I heard them say, "Mark the time for incision." I knew my belly had been sliced open by this point. I'm not sure exactly when they brought my husband in, but there he was, right by my side. My BP continued to drop, or so I heard them say. I couldn't keep my eyes open and was completely out of it. I eventually began to get sick and started vomiting. I was just ready for this ordeal to be over. My OB and the resident assisting her told me to be prepared for lots of tugging and pressure. I knew we must be getting close to her finally emerging.

And then in an instant, her cry.

Her beautiful, loud, angry cry.

It was a magical thing to hear. Especially since Joseph was in such duress he never belted out his opening song to the world. I was flushed with relief. Then I felt like I was drowning. My BP must've still be terribly low, because I was in and out of it. Jeremiah would ask me if I was okay and I would open my eyes enough to look at him and give him a smile and then I was gone again. He asked me over and over and I did my best to come to each time for him, but I couldn't keep myself there for more than a second or two.

She was born at 8:26pm (5 1/2 hours after I had first been pronounced 8cm). She was 7lbs 13 oz. and 20 inches long. She was born with a full head of hair. And she looked like her Mommy.

The background filled with the noise of her vibrant screams. I heard the pediatrician call out her apgar, 9. Relief again washed over me. Joseph's first apgar was a 2 or 3. Nine was a good number.

I heard the operating doctors say things like, "Okay, we're going to put your uterus back in now, you're going to feel some pressure." and "Okay, we're stapling you closed now." It was surreal. My belly was ripped open and I was being put back together.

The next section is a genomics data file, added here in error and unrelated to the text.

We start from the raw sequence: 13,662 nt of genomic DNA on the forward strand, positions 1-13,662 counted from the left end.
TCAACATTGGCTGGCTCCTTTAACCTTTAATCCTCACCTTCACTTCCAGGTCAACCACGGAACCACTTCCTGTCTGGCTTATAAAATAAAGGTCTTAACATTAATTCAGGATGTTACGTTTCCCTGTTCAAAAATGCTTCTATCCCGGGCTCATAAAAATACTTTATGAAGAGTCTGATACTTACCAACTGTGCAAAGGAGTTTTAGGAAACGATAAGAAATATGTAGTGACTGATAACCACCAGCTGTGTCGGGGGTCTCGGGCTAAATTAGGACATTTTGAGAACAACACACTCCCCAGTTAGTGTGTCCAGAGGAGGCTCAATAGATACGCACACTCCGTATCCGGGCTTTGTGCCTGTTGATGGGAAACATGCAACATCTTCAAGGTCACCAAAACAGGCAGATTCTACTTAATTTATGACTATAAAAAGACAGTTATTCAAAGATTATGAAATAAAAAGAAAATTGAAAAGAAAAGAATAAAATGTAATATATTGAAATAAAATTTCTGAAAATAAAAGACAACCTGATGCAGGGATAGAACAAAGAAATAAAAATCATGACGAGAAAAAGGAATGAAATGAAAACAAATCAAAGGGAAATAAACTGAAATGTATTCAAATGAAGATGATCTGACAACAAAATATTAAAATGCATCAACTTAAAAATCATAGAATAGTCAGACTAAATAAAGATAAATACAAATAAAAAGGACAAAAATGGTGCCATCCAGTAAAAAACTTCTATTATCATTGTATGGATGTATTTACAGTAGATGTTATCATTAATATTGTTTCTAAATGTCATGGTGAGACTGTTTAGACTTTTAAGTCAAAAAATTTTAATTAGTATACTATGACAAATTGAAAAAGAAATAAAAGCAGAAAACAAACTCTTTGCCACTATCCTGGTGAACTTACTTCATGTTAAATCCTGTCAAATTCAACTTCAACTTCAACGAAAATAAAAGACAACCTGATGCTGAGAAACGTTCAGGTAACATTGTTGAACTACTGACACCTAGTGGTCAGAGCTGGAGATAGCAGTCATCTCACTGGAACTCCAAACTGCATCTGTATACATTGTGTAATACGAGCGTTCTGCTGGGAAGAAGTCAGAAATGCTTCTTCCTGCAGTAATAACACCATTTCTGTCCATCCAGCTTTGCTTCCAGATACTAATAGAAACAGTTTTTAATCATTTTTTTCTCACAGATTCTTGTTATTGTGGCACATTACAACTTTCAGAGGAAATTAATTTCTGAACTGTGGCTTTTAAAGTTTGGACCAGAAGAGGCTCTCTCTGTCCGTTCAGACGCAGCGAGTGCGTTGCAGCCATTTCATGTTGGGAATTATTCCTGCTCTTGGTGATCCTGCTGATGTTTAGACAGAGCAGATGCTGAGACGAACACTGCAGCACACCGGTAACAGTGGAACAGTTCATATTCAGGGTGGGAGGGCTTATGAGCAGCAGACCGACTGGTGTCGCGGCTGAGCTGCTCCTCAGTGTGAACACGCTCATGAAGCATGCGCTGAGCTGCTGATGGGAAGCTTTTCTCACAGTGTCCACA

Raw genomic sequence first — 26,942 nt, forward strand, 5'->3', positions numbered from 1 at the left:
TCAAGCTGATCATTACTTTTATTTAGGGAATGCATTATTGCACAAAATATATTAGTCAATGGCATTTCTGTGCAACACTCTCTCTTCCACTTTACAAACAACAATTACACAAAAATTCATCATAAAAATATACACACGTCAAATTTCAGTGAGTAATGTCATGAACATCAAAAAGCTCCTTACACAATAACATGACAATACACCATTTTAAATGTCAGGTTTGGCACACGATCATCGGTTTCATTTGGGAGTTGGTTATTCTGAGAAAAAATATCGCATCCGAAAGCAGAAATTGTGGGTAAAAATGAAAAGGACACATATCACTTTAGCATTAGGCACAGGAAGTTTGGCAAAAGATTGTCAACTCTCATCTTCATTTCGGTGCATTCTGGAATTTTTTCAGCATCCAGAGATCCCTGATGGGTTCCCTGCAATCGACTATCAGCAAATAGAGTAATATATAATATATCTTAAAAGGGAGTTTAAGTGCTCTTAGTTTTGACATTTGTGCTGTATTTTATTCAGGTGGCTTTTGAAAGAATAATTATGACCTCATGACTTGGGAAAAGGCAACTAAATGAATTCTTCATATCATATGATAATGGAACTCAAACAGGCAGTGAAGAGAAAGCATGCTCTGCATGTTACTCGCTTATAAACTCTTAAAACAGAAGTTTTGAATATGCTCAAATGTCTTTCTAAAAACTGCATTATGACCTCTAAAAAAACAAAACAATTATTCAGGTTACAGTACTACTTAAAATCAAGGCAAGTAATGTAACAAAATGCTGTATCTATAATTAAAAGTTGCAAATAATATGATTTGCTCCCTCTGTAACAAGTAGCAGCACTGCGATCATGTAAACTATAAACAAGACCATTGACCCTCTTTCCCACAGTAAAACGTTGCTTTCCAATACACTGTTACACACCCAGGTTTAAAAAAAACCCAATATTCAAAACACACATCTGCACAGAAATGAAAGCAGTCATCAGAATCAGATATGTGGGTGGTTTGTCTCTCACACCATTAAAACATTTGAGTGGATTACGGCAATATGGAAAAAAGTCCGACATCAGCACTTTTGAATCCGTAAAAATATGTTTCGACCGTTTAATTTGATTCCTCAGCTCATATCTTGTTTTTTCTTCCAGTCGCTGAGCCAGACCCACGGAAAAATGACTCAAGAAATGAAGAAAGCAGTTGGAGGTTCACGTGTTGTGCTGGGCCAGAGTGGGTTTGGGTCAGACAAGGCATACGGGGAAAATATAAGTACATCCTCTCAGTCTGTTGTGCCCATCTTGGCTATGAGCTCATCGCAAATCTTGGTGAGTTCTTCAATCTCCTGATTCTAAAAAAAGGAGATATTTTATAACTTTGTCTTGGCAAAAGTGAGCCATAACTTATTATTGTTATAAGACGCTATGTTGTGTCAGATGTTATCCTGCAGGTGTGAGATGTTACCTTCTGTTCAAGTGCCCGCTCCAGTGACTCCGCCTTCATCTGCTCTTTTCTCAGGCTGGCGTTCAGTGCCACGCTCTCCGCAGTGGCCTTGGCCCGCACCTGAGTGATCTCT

The pediatrician said they wanted to take her to the nursery to watch her breathing. She was currently breathing well but the magnesium can make the newborn's breaths shallow and they wanted to be sure she wasn't going to deteriorate. I was lucid enough to tell them no artificial nipples or pacifiers. The pediatrician gave a look of "great, one of THOSE types of Moms" but I didn't care. They may have stripped me of my planned birth experience, but they were NOT stripping me of my nursing experience. Jeremiah went to the nursery with her; I stay to be closed the rest of the way up.

We found out that the reason why she hadn't entered the birth canal. She was so entangled in her cord, there wasn't enough slack for her to tuck her head to her chest (the position needed to enter the canal). Had the epidural worked my body may have eventually forced her in there, probably the wrong way and we wouldn't have known until she was in a possible fatal situation. That's why I must've felt like I shouldn't be getting the epidural. I needed to be aware of my body's signals that something was wrong. Trust your gut.

A little while later I was completely sewn and bandaged up. I was being wheeled to recovery when another nurse appeared next to the bed as I was being rolled down the hall, she asked, "Do, you think you feel up to nursing? She won't stop screaming and they'd like to get her out of there." I had an inner chuckle and all I could think was, 'Good for her. She knows she needs to be with Mommy.' I told the nurse I absolutely felt up to it and I was greeted to her wailing just moments after getting into recovery.

My husband later told me they had tried to feed her with a syringe (which I had told him prior was acceptable) and she was not enjoying it at all. From the moment I got her in my arms and presented my breast she latched on like a champ, and has been doing it ever since.

I am on the mend. Recovering from a c-section is a completely different process than recovering from a vaginal birth. But, things are mending and I'm feeling a little bit better with each day. I'm still sore and tender and I'm sure I will be for a while. But, Milica Elizabeth was and is completely worth it.

Nursing is going well. I'm a little unsure of myself at times and worry whether or not she's getting all she should, but she seems to be thriving and I think we have gotten the hang of it. I look forward to a long, happy nursing relationship with her.

Here she is moments after she was born.